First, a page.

Afghan Corruption Haunts U.S. Efforts to Cede Leadership

The U.S. is renewing efforts to staunch corruption in Afghanistan by reducing the corrosive effects of the money it’s pouring into the country, a State Department official said.

The U.S. shut down one project that was using Afghan officials to review corruption cases because they were exploiting it to pick up tips on how to cheat, according to the official, who briefed reporters at the Pentagon yesterday on condition of anonymity to discuss internal deliberations.

Corruption was among the “long-term and acute challenges” cited this week in the Defense Department’s semi-annual report to Congress on the war in Afghanistan. The report struck a dissonant note as President Barack Obama spoke of “the light of a new day” in Afghanistan today. He signed a strategic partnership agreement with President Hamid Karzai as a prelude to the planned withdrawal of U.S. military disengagement from the decade-long war there by the end of 2014.

“Every day seems to widen the gap between the goals the United States is seeking to achieve in Afghanistan and its ability to achieve them,” Anthony Cordesman, a military analyst at the Center for Strategic and International Studies, a policy research group in Washington, said in a note yesterday.

The solutions for giving Afghans a measure of security and stability in the future “are not pleasant or anywhere near as reassuring as the statements coming out of the” U.S. or the coalition fighting in Afghanistan, he wrote.

Steering the Money

In the attempt to thwart corruption, the U.S. steers funding to Afghan ministries deemed to be effective and away from those that fail to meet certain standards, according to the State Department official.

Effective Afghan ministries include those in charge of mining, finance, foreign affairs, commerce, counter-narcotics and rural and local government, the official said in a brief interview. The Ministry of Transportation remains troubled, so the U.S. works with other offices on projects such as rail system improvements that aid commerce, the official said.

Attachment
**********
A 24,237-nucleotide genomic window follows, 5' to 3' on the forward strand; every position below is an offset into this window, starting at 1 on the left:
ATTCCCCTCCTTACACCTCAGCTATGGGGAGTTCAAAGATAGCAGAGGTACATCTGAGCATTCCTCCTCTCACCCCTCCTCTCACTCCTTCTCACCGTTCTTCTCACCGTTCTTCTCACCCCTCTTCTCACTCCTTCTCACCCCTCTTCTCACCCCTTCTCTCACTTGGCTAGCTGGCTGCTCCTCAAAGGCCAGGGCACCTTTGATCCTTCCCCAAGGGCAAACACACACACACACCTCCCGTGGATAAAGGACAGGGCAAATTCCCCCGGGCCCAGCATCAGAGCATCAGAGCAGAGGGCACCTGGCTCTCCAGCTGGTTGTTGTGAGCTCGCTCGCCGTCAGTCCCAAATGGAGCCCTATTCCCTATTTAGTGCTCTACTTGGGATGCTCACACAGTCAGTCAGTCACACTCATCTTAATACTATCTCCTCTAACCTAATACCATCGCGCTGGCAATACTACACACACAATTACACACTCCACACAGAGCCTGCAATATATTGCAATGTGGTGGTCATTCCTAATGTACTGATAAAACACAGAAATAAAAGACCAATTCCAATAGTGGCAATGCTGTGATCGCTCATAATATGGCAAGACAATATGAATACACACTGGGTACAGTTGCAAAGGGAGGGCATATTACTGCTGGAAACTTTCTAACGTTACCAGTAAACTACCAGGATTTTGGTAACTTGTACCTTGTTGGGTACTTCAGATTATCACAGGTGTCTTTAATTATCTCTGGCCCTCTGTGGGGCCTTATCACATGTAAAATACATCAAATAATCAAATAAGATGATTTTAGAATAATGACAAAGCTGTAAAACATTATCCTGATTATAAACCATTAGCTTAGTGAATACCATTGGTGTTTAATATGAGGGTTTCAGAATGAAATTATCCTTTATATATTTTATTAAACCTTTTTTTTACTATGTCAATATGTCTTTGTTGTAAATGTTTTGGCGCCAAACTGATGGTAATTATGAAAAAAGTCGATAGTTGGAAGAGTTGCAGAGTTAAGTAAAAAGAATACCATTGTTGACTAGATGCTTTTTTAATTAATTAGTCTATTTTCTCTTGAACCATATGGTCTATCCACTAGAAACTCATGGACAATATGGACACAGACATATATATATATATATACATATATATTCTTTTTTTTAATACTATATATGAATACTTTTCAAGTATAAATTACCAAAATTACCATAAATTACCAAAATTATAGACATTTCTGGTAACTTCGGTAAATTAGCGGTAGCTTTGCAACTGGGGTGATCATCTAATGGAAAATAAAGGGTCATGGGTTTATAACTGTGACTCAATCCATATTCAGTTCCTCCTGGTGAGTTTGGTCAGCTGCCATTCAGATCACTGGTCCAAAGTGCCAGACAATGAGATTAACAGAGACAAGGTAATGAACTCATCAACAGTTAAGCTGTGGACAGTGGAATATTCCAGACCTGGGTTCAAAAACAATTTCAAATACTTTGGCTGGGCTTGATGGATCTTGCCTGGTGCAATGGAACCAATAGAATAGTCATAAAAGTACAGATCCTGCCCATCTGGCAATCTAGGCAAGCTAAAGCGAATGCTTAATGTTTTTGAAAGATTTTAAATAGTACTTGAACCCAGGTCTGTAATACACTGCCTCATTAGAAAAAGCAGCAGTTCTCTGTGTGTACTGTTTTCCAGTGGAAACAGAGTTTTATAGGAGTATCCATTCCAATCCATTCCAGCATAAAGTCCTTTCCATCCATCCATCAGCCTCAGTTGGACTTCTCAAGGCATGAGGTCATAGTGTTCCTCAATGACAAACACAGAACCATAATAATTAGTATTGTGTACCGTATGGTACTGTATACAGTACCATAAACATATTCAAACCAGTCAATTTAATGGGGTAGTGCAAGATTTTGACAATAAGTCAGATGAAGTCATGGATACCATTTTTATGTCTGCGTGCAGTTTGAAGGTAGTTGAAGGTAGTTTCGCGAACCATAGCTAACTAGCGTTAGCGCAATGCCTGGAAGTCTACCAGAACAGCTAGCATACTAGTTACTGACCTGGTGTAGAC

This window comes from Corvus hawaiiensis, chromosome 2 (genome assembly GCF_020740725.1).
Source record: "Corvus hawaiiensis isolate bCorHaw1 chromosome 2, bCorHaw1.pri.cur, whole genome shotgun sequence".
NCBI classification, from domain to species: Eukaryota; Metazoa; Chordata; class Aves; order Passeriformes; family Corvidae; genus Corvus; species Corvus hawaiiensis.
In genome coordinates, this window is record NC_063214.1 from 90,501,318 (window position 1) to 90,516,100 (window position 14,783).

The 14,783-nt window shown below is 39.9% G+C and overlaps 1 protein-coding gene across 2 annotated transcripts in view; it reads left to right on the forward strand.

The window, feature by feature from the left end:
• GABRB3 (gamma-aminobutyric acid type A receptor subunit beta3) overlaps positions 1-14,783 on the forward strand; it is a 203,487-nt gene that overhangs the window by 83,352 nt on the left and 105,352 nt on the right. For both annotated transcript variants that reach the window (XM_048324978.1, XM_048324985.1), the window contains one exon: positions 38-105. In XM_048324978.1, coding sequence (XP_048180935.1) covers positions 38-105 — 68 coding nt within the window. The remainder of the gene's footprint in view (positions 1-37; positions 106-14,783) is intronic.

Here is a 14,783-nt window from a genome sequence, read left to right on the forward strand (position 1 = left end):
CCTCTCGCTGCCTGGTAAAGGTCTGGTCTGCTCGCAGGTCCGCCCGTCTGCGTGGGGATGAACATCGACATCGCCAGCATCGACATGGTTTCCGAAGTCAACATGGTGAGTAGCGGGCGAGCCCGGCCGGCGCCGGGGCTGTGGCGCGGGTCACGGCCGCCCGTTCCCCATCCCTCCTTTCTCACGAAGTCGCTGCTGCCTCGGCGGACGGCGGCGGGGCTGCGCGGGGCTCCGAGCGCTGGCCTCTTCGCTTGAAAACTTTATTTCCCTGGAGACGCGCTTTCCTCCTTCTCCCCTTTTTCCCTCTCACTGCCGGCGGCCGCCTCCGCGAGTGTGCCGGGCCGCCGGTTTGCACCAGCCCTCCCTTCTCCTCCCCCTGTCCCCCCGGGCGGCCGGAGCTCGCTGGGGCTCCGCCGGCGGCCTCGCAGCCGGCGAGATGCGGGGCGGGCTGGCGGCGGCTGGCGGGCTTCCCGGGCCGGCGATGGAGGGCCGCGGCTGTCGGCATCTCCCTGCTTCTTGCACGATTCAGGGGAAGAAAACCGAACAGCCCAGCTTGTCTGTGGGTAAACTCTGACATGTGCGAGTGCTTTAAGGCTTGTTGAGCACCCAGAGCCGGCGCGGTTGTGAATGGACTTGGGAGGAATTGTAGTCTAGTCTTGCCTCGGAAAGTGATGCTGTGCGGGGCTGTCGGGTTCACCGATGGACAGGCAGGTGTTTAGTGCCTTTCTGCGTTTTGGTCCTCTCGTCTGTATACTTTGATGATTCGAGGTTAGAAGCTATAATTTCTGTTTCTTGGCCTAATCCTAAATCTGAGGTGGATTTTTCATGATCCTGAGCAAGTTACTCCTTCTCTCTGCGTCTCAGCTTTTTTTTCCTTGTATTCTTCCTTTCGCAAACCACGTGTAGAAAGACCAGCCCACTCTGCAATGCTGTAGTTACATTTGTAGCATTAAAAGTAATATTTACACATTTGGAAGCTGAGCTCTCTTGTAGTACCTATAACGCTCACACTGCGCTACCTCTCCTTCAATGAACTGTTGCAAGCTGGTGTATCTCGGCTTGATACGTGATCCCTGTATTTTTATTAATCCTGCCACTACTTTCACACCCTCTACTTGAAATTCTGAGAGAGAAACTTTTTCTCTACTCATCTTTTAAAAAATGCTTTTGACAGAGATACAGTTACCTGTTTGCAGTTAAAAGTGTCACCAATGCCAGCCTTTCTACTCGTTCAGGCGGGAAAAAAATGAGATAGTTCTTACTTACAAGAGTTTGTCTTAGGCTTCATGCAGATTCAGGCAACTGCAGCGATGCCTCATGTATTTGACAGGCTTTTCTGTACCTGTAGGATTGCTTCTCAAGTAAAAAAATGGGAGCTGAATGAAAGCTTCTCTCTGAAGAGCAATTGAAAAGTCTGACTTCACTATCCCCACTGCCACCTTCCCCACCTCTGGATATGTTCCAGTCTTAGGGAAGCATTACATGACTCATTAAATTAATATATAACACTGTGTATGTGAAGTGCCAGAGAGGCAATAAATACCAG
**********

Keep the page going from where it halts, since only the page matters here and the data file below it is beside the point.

Karzai’s government faces a deadline in the case of illegal insider loans revealed two years ago at Kabul Bank, the nation’s biggest commercial bank, the official said. The government must take action toward prosecutions and recovering assets before a donor conference scheduled for Tokyo in July, the official said. Depositors lost more than $800 million in that case.

‘Setbacks in Governance’

While the Pentagon’s report described the Obama administration’s strategy in Afghanistan as “sound,” many of its findings contradict accounts of progress that officials say will let them withdraw most of the coalition’s 128,000 remaining personnel by the end of 2014.

“Setbacks in governance and development continue to slow the reinforcement of security gains,” the Defense Department concluded in its report. Such failures “threaten the legitimacy and long-term viability of the Afghan government,” the report’s authors said.

U.S. and Afghan officials have said for years that American aid to Afghanistan is an impetus for corruption. The U.S. plans to spend $90 billion on military operations in Afghanistan this year, along with $16 billion on aid, including training and equipment.

“Corruption remains a major threat to the reconstruction effort,” Steven Trent, the acting special inspector general for Afghanistan reconstruction, wrote in an April 30 quarterly report to Congress.

About 30 percent of his office’s investigations involve public corruption and bribery, Trent said. During the quarter, his office worked with other U.S. and Afghan law enforcement offices to recover $446,000 in stolen fuel and $175,000 in cash in cases involving Afghan attempts to bribe U.S. officials.

The U.S. can’t properly track cash aid to Afghanistan used to develop the country’s financial sector, in part because Karzai and other officials don’t fully cooperate, Trent’s predecessor said in a statement in July.

To contact the reporter on this story: Viola Gienger in Washington at vgienger@bloomberg.net

To contact the editor responsible for this story: John Walcott at jwalcott9@bloomberg.net

Bloomberg reserves the right to edit or remove comments but is under no obligation to do so, or to explain individual moderation decisions.

Please enable JavaScript to view the comments powered by Disqus.